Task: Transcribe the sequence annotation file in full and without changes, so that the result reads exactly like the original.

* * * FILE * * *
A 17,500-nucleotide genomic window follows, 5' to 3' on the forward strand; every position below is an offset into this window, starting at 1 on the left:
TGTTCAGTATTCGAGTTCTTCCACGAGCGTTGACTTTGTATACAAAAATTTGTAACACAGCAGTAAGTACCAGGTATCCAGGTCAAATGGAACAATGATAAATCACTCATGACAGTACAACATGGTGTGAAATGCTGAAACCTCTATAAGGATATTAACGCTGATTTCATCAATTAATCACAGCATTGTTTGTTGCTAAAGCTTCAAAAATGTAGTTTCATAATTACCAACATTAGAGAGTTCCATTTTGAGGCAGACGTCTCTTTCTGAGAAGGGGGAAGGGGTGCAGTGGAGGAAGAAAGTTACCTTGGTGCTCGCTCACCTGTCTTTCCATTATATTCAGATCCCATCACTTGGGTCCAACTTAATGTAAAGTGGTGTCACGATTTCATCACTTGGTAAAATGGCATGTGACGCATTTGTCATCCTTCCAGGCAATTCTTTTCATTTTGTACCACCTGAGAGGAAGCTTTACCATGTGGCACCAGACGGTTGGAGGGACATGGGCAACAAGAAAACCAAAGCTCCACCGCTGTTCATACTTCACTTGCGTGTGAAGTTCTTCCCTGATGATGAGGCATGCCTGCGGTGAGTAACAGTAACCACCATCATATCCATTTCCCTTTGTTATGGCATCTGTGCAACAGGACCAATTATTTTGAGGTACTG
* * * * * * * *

A 17,500-nucleotide genomic window follows, 5' to 3' on the forward strand; every position below is an offset into this window, starting at 1 on the left:
TGTTCAGTATTCGAGTTCTTCCACGAGCGTTGACTTTGTATACAAAAATTTGTAACACAGCAGTAAGTACCAGGTATCCAGGTCAAATGGAACAATGATAAATCACTCATGACAGTACAACATGGTGTGAAATGCTGAAACCTCTATAAGGATATTAACGCTGATTTCATCAATTAATCACAGCATTGTTTGTTGCTAAAGCTTCAAAAATGTAGTTTCATAATTACCAACATTAGAGAGTTCCATTTTGAGGCAGACGTCTCTTTCTGAGAAGGGGGAAGGGGTGCAGTGGAGGAAGAAAGTTACCTTGGTGCTCGCTCACCTGTCTTTCCATTATATTCAGATCCCATCACTTGGGTCCAACTTAATGTAAAGTGGTGTCACGATTTCATCACTTGGTAAAATGGCATGTGACGCATTTGTCATCCTTCCAGGCAATTCTTTTCATTTTGTACCACCTGAGAGGAAGCTTTACCATGTGGCACCAGACGGTTGGAGGGACATGGGCAACAAGAAAACCAAAGCTCCACCGCTGTTCATACTTCACTTGCGTGTGAAGTTCTTCCCTGATGATGAGGCATGCCTGCGGTGAGTAACAGTAACCACCATCATATCCATTTCCCTTTGTTATGGCATCTGTGCAACAGGACCAATTATTTTGAGGTACTG